2018 proved to be another tough year for the city of Angels.
We watched devastating fires sweep across our hillsides. We struggled to build more homes to address an increasingly escalating crisis. We gasped as the Dodgers lost the World Series for the second year in a row.
But fear not, Angelenos, the future is bright! From the nearing completion of game-changing transportation projects, to the reopening of beloved cultural icons, to policies that will make the city more accessible to all, this will be the year that reaffirms LA’s role as the best place in the world to live—and these 19 things will make it even better.
1. Metro’s big bus plan. Promising nothing less than a total overhaul of the region’s bus network, Metro’s NextGen bus study intends to make sweeping improvements needed to reverse years of ridership declines. The 18-month study continues with 10 community meetings during January and February, with some major changes to be rolled out by the end of the year.
2. The Music Center Plaza reopens. Essentially untouched since 1964, the sweeping midcentury plaza between the Mark Taper Forum and Dorothy Chandler Pavilion will complete its $40 million renovation this year, welcoming a restaurant and wine bar as well as more seating and much-needed public restrooms.
3. A new bridge over the LA River. Construction is already underway on a bridge over the LA River that will help pedestrians, cyclists, and horses get from Atwater Village to Griffith Park. (In the meantime, keep track of the ongoing river path closures.) It’s the first of three new pedestrian bridges planned for the river: An Elysian Valley-Cypress Park connection is also under construction; another will connect Glendale to Griffith Park. The Sixth Street Viaduct connecting the Arts District to Boyle Heights will be open next year.
5. More affordable housing near transit. Over 9,000 units have been approved by the transit-oriented communities program, which gives developers incentives for building within a half-mile of transit stops, and 20 percent of those units are set aside for low-income families. And now there’s the new approved Expo Line plan, which allows builders to add more density near five light-rail stations, including a tiny upzoned triangle-shaped pocket of West LA. It’s no Minneapolis, but it’s a start.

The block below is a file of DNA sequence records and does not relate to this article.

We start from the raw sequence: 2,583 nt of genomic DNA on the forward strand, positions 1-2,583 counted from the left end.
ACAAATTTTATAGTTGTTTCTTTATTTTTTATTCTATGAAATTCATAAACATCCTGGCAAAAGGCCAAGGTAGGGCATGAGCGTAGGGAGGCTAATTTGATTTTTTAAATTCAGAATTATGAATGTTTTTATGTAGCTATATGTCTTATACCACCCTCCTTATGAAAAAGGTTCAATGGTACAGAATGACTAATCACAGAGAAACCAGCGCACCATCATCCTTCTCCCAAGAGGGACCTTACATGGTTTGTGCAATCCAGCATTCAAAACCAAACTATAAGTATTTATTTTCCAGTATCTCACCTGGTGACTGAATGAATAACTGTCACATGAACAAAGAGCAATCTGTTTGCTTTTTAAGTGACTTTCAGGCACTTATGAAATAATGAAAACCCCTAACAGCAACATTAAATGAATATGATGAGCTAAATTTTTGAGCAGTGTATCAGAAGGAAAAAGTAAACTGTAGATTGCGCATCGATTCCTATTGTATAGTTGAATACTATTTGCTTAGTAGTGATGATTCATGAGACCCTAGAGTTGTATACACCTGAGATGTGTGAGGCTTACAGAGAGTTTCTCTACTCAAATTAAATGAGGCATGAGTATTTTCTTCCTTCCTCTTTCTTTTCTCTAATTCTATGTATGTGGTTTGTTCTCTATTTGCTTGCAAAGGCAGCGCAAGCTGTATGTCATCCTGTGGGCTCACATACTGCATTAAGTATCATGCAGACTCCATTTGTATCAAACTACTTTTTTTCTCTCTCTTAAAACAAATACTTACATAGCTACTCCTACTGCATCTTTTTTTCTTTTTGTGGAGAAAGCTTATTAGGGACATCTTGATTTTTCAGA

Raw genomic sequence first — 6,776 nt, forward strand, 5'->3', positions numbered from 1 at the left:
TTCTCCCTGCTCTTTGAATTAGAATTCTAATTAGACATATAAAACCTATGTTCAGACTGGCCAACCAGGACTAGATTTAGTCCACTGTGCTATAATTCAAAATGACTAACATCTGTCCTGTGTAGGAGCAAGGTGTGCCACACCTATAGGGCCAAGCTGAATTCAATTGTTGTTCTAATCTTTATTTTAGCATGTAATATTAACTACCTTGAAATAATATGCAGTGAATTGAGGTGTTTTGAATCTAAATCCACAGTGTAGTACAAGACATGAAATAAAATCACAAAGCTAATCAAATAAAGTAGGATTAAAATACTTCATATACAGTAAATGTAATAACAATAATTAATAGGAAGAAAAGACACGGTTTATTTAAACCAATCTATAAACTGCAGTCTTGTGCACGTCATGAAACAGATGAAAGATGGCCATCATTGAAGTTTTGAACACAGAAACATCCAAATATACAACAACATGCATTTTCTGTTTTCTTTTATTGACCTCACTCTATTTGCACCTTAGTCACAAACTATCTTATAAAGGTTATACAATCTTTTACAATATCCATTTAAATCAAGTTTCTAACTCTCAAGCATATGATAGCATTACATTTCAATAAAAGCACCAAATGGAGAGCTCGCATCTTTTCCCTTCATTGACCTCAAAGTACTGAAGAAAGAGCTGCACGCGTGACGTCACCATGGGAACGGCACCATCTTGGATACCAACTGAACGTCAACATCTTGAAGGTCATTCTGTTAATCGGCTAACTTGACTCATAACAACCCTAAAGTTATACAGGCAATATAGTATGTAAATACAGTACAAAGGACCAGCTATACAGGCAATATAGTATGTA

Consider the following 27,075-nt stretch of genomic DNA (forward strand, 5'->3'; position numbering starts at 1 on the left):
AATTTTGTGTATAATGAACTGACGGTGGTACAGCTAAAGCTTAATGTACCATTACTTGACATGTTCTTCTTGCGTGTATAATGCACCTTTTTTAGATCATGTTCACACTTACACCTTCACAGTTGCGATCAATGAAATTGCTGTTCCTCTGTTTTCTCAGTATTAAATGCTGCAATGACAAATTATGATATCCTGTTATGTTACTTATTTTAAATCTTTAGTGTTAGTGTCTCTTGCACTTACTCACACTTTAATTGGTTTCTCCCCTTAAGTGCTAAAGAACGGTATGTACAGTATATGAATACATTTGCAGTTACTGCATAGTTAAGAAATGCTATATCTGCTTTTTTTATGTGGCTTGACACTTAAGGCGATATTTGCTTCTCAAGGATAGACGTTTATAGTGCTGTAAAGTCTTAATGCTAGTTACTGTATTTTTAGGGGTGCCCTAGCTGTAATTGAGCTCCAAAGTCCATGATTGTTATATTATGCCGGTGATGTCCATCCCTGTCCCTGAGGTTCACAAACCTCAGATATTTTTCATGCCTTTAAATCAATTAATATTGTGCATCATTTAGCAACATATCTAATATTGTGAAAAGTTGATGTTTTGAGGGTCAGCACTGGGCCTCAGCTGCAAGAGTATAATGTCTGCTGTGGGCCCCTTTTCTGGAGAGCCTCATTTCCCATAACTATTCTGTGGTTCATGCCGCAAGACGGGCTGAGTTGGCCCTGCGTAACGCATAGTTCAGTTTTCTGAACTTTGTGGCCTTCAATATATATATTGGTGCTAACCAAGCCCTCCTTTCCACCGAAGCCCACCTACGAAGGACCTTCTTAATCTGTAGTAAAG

6. Tartine’s Manufactory. The crown jewel of The Row’s Arts District complex will finally open in 2019 with 40,000 square feet of coffee roasting, bread baking, and multiple dining options from the famed San Francisco bakery Tartine and Phoenix-based Pizzeria Bianco. Now if only The Row could do something about its transit-unfriendliness.
7. LA finally addressing its tree problem. It’s no secret that LA’s tree canopy is in serious trouble. In December of 2018 the city released a “first step” plan for a badly needed urban forest management plan and posted an “emergency” job description for a citywide forest officer. City leaders are also paying more attention to the problem: 14 ficuses slated to be chopped down will be saved, thanks to a hail-mary from Los Angeles City Councilmember David Ryu, and city foresters are demonstrating creative paving solutions to keep mature trees while fixing sidewalks.
8. A film museum in an old department store. Set to open in 2019, a Renzo Piano-designed addition to the LACMA campus will host the Academy of Motion Picture Arts and Sciences museum in the former May building and a giant orb-like appendage.
9. Target Husk comes back to life—for real this time. Consider it a Christmas miracle. In the final days of 2018, a judge ruled that construction can resume on an infamously unfinished East Hollywood Target. Hopefully it starts with reopening the Sunset Boulevard-adjacent sidewalk that’s been closed for years.